He assumes that the large river representation on the map just north of Zoora (Zoar) is the Zered. However, the letters preserved on the map, although usually read “-ARED” are actually “-AREA.” There is no delta. But even if it was “Zared,” the placement of the Zered River on any map is made based on one’s predisposition about Zoar, and not on any objective information about the Zered River’s location. If one placed Zoar on the Arnon/Wadi Mujib, then, it could be labeled “Zared!”
So, what’s actually represented on the Madaba Map? It’s an absolute fact that the Madaba Map features only the deep north basin of the Dead Sea. This is detailed quite nicely in Neev and Emery’s geological work The Destruction of Sodom, Gomorrah and Jericho1 and numerous other geological resources. Based on numerous data-sets dealing with ancient Dead Sea levels, it’s clear that during the Roman and Byzantine Period the level of the Dead Sea was even lower than today—about -440m. As Neev and Emery point out, at the time when the Madaba Map was made there was no shallow south basin, thus no Lisan Peninsula. Zoar was then a deep-water port on the Bay of Mazra’a at the south end of the north basin. Also, there was a Roman road going east/west over the Lisan (not possible when the south basin is filled). Today, at the present historic low-level, you can easily see Roman and Byzantine ruins along the eastern shoreline of the Dead Sea, right next to the water!
Mr. Schlegel’s suggestion that “Perhaps exactly the opposite is true—the Madaba Map depicts no Lisan because of high water levels” is made in abject ignorance of the facts. As Neev and Emery state: “As Zoar of the first century A.D. was a seaport, it had to be on the shore and must have been north of [the paved Roman road traversing the Lisan] or near the head of the Bay of Mazra’a [at the south end of the north basin]. The absence of any geographic indication for the [Lisan] peninsula’s existence on the Madaba Map leads to a similar conclusion. Such an outstanding and picturesque tongue-like shore would not have been overlooked by the artist-cartographer of that map.” They further state that “Postures of two cargo vessels portrayed on the Madaba Map imply that the main traffic was between Zoar, port at the southeast corner of the north basin, and the north coast as close as possible to Jericho, the gate to Judea. The Bay of Mazra’a was always the main, if not the only, natural deepwater haven … If Zoar were at Es-Safi, it never could have functioned as an efficient harbor.”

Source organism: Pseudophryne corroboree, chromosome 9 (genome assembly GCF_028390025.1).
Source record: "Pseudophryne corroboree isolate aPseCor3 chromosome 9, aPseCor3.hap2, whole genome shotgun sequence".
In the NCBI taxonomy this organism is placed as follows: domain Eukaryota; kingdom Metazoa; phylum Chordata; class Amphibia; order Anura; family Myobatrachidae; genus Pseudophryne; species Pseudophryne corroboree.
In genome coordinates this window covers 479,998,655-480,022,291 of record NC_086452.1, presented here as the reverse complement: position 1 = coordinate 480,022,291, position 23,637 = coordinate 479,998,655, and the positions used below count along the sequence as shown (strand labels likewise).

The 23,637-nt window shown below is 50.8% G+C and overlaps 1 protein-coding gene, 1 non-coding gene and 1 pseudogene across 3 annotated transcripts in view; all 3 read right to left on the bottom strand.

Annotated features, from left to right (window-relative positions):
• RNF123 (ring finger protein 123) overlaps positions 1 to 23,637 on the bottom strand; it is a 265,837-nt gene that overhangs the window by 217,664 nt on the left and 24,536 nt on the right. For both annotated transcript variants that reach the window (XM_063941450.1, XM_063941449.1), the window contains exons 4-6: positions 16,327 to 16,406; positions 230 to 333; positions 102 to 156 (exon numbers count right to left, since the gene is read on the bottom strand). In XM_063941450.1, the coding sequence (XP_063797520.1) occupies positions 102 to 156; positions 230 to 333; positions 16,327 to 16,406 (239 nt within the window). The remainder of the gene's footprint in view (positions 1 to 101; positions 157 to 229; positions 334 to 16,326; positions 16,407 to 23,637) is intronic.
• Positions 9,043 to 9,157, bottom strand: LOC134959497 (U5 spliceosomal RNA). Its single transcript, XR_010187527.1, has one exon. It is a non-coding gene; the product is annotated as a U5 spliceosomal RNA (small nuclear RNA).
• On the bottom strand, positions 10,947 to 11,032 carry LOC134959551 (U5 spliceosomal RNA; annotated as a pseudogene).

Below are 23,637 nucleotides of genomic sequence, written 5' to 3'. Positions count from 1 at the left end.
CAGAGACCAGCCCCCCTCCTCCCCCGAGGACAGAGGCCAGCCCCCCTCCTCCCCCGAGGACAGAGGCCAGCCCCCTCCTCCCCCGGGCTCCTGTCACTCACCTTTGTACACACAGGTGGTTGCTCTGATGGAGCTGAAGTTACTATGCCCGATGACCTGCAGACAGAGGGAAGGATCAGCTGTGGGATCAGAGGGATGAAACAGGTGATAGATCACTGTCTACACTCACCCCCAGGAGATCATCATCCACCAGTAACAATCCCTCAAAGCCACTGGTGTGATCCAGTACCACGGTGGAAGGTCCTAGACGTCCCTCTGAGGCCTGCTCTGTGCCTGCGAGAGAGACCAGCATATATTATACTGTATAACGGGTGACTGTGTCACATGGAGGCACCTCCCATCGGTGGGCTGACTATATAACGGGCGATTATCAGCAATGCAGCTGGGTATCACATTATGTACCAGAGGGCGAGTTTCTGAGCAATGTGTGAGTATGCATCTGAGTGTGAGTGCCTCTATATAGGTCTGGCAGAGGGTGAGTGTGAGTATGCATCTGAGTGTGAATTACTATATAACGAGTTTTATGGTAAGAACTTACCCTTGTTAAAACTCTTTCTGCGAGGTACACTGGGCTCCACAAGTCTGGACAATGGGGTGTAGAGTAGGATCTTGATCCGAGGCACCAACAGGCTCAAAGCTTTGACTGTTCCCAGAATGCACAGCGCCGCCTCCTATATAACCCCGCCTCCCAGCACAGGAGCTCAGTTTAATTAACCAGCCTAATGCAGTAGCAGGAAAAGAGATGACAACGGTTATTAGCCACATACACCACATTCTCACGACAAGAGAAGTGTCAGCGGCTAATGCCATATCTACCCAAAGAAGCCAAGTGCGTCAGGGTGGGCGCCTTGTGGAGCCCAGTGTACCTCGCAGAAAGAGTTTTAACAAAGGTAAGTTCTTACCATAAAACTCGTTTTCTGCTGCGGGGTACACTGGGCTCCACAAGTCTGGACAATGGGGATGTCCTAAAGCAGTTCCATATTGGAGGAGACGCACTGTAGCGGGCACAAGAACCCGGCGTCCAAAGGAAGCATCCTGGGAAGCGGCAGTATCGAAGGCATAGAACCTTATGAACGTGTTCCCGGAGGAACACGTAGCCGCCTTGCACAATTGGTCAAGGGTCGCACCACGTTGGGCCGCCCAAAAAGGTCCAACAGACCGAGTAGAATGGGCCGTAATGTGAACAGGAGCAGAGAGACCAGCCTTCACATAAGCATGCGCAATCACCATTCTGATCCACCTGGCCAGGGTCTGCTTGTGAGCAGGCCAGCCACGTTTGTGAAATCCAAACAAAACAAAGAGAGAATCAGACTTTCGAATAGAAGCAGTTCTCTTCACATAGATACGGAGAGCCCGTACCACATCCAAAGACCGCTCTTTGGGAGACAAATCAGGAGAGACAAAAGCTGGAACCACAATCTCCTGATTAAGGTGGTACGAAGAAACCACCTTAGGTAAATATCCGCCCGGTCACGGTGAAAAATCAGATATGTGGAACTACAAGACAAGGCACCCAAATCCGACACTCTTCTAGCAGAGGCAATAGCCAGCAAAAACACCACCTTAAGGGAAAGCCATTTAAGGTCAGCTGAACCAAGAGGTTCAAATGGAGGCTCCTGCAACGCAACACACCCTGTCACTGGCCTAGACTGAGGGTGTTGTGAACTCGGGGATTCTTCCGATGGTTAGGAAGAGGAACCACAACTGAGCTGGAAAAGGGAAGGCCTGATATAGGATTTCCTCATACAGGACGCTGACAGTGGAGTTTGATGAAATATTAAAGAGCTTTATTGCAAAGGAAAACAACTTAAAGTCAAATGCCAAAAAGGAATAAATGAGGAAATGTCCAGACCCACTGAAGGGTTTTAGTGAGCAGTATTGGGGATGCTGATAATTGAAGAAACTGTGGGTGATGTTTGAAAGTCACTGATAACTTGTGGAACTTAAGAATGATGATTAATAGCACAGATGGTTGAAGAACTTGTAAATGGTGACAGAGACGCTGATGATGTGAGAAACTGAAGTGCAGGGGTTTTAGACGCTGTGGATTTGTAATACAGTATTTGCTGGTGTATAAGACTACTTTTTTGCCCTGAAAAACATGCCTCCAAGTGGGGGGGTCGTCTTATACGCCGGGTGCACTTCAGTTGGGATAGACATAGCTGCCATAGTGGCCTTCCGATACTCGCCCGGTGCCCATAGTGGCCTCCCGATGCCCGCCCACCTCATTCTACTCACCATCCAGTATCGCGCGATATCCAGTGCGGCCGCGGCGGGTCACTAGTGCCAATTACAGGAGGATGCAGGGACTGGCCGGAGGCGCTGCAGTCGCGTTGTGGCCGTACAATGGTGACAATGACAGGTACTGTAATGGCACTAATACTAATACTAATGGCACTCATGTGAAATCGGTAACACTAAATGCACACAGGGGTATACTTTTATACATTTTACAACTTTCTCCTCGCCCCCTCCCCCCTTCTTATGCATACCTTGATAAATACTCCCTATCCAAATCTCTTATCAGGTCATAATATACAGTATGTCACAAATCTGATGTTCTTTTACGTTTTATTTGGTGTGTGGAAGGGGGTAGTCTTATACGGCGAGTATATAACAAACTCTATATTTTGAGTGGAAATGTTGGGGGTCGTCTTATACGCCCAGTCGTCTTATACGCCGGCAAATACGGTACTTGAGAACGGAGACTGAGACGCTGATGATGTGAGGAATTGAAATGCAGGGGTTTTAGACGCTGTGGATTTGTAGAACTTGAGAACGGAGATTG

Given that the Madaba Map shows only the deep north basin, the large ‘river’ representation to the north of Zoar is none other than the Wadi Mujib (Biblical Arnon River/Gorge). It’s exactly where it’s supposed to be, including being virtually due east of Hebron on the map! There are just two major wadis emptying into the north Dead Sea basin: the Wadi Mujib and the Wadi Zarqa-Ma’in farther north. Thus, the north (and correctly smaller) ‘river’ represented is the Wadi Zarqa. If this is not the case, then the Madaba Map would have to be declared a geographical distortion unusable for cartographic purposes.